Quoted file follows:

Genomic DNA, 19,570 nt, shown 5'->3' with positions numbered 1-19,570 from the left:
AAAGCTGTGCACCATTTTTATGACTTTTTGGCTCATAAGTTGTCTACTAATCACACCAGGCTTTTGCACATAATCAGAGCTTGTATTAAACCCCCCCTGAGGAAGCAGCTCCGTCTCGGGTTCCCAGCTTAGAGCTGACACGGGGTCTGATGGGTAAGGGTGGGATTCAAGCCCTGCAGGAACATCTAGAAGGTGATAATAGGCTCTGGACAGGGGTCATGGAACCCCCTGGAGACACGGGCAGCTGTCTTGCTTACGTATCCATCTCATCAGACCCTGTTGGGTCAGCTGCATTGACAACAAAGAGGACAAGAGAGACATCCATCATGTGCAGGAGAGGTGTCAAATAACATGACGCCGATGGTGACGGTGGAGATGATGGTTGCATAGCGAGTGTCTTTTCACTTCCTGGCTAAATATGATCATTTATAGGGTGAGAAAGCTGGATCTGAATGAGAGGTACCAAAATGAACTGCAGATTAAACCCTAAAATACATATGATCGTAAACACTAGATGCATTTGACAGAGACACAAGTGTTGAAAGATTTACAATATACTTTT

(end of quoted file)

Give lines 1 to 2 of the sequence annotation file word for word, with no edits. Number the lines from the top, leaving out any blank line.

Genomic DNA, 19,570 nt, shown 5'->3' with positions numbered 1-19,570 from the left:
AAAGCTGTGCACCATTTTTATGACTTTTTGGCTCATAAGTTGTCTACTAATCACACCAGGCTTTTGCACATAATCAGAGCTTGTATTAAACCCCCCCTGAGGAAGCAGCTCCGTCTCGGGTTCCCAGCTTAGAGCTGACACGGGGTCTGATGGGTAAGGGTGGGATTCAAGCCCTGCAGGAACATCTAGAAGGTGATAATAGGCTCTGGACAGGGGTCATGGAACCCCCTGGAGACACGGGCAGCTGTCTTGCTTACGTATCCATCTCATCAGACCCTGTTGGGTCAGCTGCATTGACAACAAAGAGGACAAGAGAGACATCCATCATGTGCAGGAGAGGTGTCAAATAACATGACGCCGATGGTGACGGTGGAGATGATGGTTGCATAGCGAGTGTCTTTTCACTTCCTGGCTAAATATGATCATTTATAGGGTGAGAAAGCTGGATCTGAATGAGAGGTACCAAAATGAACTGCAGATTAAACCCTAAAATACATATGATCGTAAACACTAGATGCATTTGACAGAGACACAAGTGTTGAAAGATTTACAATATACTTTT